CTION FESTIVALFESTIVAL PARTICIPANTS...Monica Attard has been a journalist for more than30 years. She is the author of Russia: Which WayParadise?, has won five Walkley Awards and is therecipient of an Order of Australia. Jane Cadzowwrites for the Good Weekend. She has twice wonthe Walkley Award for best magazine featurewriting, and was highly commended in the GrahamPerkin Australian Journalist of the Year Award in2004. Trent Dalton writes for the award-winningThe Weekend Australian Magazine. A formerassistant editor of The Courier-Mail, he has won aWalkley Award for excellence in journalism and isthe author of Detours, on the homeless communityin Brisbane. His journalism has twice beennominated for a United Nations of Australia MediaPeace Award. Tim Elliott is a writer for GoodWeekend magazine and his work has also appearedin The Financial Times, The South China MorningPost and The Australian Financial Review. He is anauthor of two books, The Bolivian Times and SpainBy The Horns. Delia Falconer is the author of twonovels, The Service of Clouds and The Lost Thoughtof Soldiers. She is also the author of Sydney, whichwas shortlisted for the 2011 Prime Minister’s LiteraryAward for Non-Fiction and winner of the 2011 CALWaverley Library Award. Her short fiction andessays have been widely anthologised, including inthe recent Macquarie PEN Anthology of AustralianLiterature. Clementine Ford is a writer, speaker andtroublemaker living in Melbourne. She is loved andloathed in equal measure for her uncompromisingapproach to feminist discourse. At last count,Andrew Bolt had written about her five times whichmeans she must be doing something right. AlyxGorman recently became the Features Director ofELLE Australia and also did a three year stint She spends her days readingwriting, thinking about writing, talking to writers orfilling out forms to ensure the payment of writers.Wendy Harmer is one of Australia’s best-knownhumourists. She has enjoyed a highly successfulthirty-year career in journalism, radio, televisionand stand-up comedy.Continued overleafMONICA ATTARDJANE CADZOWTRENT DALTONTIM ELLIOTTDELIA FALCONER CLEMENTINE FORD ALYX GORMAN WENDY HARMER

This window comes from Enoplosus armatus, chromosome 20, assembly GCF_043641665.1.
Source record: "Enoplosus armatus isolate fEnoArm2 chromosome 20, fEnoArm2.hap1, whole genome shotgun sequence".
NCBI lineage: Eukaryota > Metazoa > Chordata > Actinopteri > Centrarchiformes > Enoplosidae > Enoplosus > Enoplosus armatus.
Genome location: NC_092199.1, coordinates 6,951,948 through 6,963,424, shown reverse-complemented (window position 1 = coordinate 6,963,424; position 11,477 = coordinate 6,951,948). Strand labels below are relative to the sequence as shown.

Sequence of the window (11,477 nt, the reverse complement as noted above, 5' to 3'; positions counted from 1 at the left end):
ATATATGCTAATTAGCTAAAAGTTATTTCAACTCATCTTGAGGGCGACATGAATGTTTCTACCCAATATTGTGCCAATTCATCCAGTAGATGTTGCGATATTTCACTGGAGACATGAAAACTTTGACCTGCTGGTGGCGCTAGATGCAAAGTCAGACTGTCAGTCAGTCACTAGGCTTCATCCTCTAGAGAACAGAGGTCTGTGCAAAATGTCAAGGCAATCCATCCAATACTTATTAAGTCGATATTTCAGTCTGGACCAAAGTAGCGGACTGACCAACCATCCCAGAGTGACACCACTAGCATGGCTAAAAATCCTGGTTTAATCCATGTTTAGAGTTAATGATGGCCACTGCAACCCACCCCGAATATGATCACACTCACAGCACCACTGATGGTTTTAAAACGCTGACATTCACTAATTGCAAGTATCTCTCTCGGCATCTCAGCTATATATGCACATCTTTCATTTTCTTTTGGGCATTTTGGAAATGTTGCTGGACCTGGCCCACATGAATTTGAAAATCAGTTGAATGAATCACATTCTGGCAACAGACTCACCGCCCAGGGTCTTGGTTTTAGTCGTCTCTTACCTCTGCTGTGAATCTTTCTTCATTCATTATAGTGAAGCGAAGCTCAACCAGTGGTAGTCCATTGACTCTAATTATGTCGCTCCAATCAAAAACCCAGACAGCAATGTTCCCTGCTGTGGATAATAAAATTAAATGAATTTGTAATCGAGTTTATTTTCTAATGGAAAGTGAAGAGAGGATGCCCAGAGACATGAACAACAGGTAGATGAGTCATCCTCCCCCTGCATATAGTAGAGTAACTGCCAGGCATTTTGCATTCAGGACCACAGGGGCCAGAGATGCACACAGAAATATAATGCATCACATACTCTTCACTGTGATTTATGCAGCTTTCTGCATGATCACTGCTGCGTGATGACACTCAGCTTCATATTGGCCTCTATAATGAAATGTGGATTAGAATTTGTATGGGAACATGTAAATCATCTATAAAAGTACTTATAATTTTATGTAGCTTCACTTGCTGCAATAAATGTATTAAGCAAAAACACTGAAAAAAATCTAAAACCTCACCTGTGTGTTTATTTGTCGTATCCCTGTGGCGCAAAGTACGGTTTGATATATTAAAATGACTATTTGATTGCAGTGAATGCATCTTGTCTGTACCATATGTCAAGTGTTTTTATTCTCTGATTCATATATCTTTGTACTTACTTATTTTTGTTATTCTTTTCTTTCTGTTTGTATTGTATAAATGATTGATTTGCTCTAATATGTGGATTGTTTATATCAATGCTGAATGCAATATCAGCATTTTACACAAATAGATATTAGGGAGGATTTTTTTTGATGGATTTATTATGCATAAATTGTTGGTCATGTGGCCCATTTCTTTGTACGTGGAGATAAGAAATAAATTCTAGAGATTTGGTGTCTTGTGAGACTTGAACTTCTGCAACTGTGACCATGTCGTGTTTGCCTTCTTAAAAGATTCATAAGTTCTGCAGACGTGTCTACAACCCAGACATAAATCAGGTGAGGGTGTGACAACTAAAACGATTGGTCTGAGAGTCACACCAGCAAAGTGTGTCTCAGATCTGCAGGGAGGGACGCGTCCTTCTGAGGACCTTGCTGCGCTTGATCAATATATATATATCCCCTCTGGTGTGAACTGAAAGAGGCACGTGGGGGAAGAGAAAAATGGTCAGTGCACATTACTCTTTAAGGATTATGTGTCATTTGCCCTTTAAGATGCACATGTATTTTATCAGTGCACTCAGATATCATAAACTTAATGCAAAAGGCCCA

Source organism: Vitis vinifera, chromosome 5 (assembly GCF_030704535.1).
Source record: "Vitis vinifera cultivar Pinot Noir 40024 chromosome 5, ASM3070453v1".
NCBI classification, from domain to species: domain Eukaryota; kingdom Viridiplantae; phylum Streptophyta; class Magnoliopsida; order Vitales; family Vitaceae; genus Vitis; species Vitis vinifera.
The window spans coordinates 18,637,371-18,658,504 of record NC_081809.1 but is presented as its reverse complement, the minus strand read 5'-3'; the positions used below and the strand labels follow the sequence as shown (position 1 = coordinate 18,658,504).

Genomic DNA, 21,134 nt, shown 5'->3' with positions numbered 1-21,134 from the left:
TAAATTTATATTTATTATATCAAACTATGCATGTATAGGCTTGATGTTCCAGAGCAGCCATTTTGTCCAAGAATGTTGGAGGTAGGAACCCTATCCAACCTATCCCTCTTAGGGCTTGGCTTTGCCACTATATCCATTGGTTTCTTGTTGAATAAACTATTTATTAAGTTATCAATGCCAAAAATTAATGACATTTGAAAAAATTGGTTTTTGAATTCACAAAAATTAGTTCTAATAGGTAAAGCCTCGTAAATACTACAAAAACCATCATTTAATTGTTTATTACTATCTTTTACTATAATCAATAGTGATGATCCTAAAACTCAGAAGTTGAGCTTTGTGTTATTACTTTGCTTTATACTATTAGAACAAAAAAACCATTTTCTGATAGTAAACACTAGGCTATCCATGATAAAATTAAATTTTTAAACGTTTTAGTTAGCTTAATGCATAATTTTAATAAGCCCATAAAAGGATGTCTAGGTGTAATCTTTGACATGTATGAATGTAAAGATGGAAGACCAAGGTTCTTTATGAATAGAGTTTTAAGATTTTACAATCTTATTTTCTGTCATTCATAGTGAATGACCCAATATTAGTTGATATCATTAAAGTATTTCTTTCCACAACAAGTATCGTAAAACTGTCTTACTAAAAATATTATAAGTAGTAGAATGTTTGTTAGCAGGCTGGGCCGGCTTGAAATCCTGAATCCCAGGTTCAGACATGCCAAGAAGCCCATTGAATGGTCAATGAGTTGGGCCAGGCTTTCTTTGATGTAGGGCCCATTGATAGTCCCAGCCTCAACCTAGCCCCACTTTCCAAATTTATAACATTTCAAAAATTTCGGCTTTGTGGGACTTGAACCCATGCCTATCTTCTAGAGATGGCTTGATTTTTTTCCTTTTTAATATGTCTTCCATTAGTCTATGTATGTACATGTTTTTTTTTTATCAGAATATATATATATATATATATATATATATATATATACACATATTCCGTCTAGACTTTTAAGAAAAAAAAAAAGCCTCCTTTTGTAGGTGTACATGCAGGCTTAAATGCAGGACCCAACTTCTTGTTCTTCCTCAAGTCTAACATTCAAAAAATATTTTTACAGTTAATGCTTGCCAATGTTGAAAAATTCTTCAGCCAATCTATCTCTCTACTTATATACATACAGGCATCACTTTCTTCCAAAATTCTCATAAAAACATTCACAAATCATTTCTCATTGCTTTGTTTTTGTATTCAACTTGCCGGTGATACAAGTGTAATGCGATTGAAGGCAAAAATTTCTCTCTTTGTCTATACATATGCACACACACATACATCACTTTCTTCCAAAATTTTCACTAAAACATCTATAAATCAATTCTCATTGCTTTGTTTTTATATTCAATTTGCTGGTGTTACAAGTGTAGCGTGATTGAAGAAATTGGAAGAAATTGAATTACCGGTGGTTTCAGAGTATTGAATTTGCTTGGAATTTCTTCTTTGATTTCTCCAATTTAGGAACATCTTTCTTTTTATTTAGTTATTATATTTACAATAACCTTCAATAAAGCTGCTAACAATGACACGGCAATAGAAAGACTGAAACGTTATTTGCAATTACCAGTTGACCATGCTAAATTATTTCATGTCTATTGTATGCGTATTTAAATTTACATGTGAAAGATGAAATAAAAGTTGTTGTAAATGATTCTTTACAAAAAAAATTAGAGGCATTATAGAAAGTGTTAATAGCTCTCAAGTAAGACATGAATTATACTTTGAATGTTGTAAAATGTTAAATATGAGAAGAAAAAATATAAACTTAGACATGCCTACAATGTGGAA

FESTIVAL PARTICIPANTS...Ben Jenkins writes for and DailyLife, and is co-founder of the popular storytellingnight StoryClub. He has written for The Chaser andis a regular in Sydney’s comedy scene. DominicKnight is one of the founders of The Chaser andhas worked on all of the team’s projects includingthe original satirical newspaper and books, and itstelevision, stage and radio shows. He has writtenthree novels: Disco Boy, Comrades and Man vs.Child and currently hosts Evenings on 702 ABCSydney, as well as writing a column for Daily Life.Benjamin Law is a frequent contributor tofrankie, The Monthly, Qweekend and GoodWeekend. He has written for over 50 Australian andinternational publications (including The AustralianFinancial Review, The Big Issue, Smith Journal,Sunday Life and Crikey) and has been anthologisedin The Best Australian Essays twice. He is the authorof The Family Law and Gaysia. David Leser hasbeen a staff feature writer for The Australian, TheBulletin, HQ and Good Weekend, and is the authorof four books, including Dames & Divas: Twenty OneRemarkable Women. Walter Mason is a formerbookseller and the author of two travel memoirs,Destination Saigon and Destination Cambodia.Phillipa McGuinness is the executive publisher ofNewSouth Publishing. She has also worked atCambridge University Press and was industryrepresentative on the Humanities and Creative Artspanel of the Australian Research Council. NadiaSaccardo is the Sydney-based editor of SmithJournal, a quarterly print magazine published byfrankie press. Before Smith, Nadia was GroupPublisher of The Thousands City Guides. She alsocontributed words to frankie, Nylon, Dumbofeatherand Monster Children magazines. BrendanShanahan is the author of four books, includingIn Turkey I Am Beautiful. He is a former columnistfor the Daily Telegraph and writes regularly forpublications including The Wall Street Journal Asia,The Australian, The Sydney Morning Herald and GQ.Jason Treuen has been a music journalist for morethan 15 years and has written for Rolling Stone,frankie, Sydney Morning Herald, Mens Style andChannel [V]. He is currently the editor John van Tiggelen edits TheMonthly magazine and is the author of MangoCountry, a collection of stories and journalism fromhis time in North Queensland.BEN JENKINSDOMINC KNIGHT DAVID LESER WALTER MASONPHILLIPA MCGUINNESS NADIA SACCARDO BRENDAN SHANAHAN JASON TREUEN